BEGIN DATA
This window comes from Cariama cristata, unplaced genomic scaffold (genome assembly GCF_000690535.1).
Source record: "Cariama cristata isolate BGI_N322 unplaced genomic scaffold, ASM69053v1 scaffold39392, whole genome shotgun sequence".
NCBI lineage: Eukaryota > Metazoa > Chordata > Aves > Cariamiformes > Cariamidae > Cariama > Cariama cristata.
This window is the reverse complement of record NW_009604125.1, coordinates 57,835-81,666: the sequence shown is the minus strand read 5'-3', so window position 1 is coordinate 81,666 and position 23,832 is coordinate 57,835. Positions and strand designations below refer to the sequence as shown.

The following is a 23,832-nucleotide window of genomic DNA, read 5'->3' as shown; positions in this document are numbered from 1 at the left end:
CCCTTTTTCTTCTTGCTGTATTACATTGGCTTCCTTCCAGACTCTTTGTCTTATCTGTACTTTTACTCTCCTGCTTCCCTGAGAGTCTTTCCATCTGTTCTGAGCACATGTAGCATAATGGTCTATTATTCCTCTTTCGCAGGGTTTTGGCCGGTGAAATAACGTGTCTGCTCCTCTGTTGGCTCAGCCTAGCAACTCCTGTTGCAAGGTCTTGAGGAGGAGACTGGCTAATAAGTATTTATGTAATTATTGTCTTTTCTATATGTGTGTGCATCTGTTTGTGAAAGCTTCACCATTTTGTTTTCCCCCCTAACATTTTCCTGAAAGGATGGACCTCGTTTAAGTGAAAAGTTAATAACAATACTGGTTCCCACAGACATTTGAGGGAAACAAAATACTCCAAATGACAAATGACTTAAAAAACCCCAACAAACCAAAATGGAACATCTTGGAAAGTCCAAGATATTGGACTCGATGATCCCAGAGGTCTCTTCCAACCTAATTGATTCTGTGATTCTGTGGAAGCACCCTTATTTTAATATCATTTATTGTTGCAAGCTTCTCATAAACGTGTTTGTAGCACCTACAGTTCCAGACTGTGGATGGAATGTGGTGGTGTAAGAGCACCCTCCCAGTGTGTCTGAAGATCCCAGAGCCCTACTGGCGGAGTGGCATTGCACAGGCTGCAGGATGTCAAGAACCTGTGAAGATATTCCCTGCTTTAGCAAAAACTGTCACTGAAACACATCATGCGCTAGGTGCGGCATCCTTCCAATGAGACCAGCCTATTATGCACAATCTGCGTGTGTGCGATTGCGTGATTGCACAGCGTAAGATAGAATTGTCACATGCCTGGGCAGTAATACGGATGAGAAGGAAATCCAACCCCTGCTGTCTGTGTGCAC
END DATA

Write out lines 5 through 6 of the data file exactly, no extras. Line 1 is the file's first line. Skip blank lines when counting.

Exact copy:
The following is a 23,832-nucleotide window of genomic DNA, read 5'->3' as shown; positions in this document are numbered from 1 at the left end:
CCCTTTTTCTTCTTGCTGTATTACATTGGCTTCCTTCCAGACTCTTTGTCTTATCTGTACTTTTACTCTCCTGCTTCCCTGAGAGTCTTTCCATCTGTTCTGAGCACATGTAGCATAATGGTCTATTATTCCTCTTTCGCAGGGTTTTGGCCGGTGAAATAACGTGTCTGCTCCTCTGTTGGCTCAGCCTAGCAACTCCTGTTGCAAGGTCTTGAGGAGGAGACTGGCTAATAAGTATTTATGTAATTATTGTCTTTTCTATATGTGTGTGCATCTGTTTGTGAAAGCTTCACCATTTTGTTTTCCCCCCTAACATTTTCCTGAAAGGATGGACCTCGTTTAAGTGAAAAGTTAATAACAATACTGGTTCCCACAGACATTTGAGGGAAACAAAATACTCCAAATGACAAATGACTTAAAAAACCCCAACAAACCAAAATGGAACATCTTGGAAAGTCCAAGATATTGGACTCGATGATCCCAGAGGTCTCTTCCAACCTAATTGATTCTGTGATTCTGTGGAAGCACCCTTATTTTAATATCATTTATTGTTGCAAGCTTCTCATAAACGTGTTTGTAGCACCTACAGTTCCAGACTGTGGATGGAATGTGGTGGTGTAAGAGCACCCTCCCAGTGTGTCTGAAGATCCCAGAGCCCTACTGGCGGAGTGGCATTGCACAGGCTGCAGGATGTCAAGAACCTGTGAAGATATTCCCTGCTTTAGCAAAAACTGTCACTGAAACACATCATGCGCTAGGTGCGGCATCCTTCCAATGAGACCAGCCTATTATGCACAATCTGCGTGTGTGCGATTGCGTGATTGCACAGCGTAAGATAGAATTGTCACATGCCTGGGCAGTAATACGGATGAGAAGGAAATCCAACCCCTGCTGTCTGTGTGCAC